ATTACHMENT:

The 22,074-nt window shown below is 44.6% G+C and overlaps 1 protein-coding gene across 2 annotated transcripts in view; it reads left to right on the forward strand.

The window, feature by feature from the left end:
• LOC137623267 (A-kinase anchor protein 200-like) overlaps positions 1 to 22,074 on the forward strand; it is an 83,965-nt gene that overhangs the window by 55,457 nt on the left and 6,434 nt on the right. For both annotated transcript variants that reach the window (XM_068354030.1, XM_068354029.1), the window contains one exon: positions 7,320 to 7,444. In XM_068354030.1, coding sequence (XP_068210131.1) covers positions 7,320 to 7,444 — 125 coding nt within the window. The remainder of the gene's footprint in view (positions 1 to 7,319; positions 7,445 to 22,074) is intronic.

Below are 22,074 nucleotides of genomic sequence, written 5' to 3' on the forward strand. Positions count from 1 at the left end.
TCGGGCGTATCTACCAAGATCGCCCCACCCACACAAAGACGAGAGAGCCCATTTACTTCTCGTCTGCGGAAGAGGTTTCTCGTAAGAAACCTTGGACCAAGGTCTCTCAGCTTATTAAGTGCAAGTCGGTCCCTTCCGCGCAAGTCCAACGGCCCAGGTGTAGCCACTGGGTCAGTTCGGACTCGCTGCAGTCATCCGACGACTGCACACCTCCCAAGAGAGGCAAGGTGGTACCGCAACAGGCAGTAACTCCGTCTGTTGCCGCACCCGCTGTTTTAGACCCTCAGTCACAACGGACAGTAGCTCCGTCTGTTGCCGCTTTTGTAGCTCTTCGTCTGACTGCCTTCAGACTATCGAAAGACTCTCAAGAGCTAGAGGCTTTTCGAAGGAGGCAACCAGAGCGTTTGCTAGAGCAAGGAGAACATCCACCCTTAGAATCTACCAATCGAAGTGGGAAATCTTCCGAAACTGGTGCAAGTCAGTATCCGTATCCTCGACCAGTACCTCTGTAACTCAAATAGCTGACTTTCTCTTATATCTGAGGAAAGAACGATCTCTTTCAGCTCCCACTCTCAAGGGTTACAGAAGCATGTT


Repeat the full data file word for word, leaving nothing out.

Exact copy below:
The 22,074-nt window shown below is 44.6% G+C and overlaps 1 protein-coding gene across 2 annotated transcripts in view; it reads left to right on the forward strand.

The window, feature by feature from the left end:
• LOC137623267 (A-kinase anchor protein 200-like) overlaps positions 1 to 22,074 on the forward strand; it is an 83,965-nt gene that overhangs the window by 55,457 nt on the left and 6,434 nt on the right. For both annotated transcript variants that reach the window (XM_068354030.1, XM_068354029.1), the window contains one exon: positions 7,320 to 7,444. In XM_068354030.1, coding sequence (XP_068210131.1) covers positions 7,320 to 7,444 — 125 coding nt within the window. The remainder of the gene's footprint in view (positions 1 to 7,319; positions 7,445 to 22,074) is intronic.

Below are 22,074 nucleotides of genomic sequence, written 5' to 3' on the forward strand. Positions count from 1 at the left end.
TCGGGCGTATCTACCAAGATCGCCCCACCCACACAAAGACGAGAGAGCCCATTTACTTCTCGTCTGCGGAAGAGGTTTCTCGTAAGAAACCTTGGACCAAGGTCTCTCAGCTTATTAAGTGCAAGTCGGTCCCTTCCGCGCAAGTCCAACGGCCCAGGTGTAGCCACTGGGTCAGTTCGGACTCGCTGCAGTCATCCGACGACTGCACACCTCCCAAGAGAGGCAAGGTGGTACCGCAACAGGCAGTAACTCCGTCTGTTGCCGCACCCGCTGTTTTAGACCCTCAGTCACAACGGACAGTAGCTCCGTCTGTTGCCGCTTTTGTAGCTCTTCGTCTGACTGCCTTCAGACTATCGAAAGACTCTCAAGAGCTAGAGGCTTTTCGAAGGAGGCAACCAGAGCGTTTGCTAGAGCAAGGAGAACATCCACCCTTAGAATCTACCAATCGAAGTGGGAAATCTTCCGAAACTGGTGCAAGTCAGTATCCGTATCCTCGACCAGTACCTCTGTAACTCAAATAGCTGACTTTCTCTTATATCTGAGGAAAGAACGATCTCTTTCAGCTCCCACTCTCAAGGGTTACAGAAGCATGTT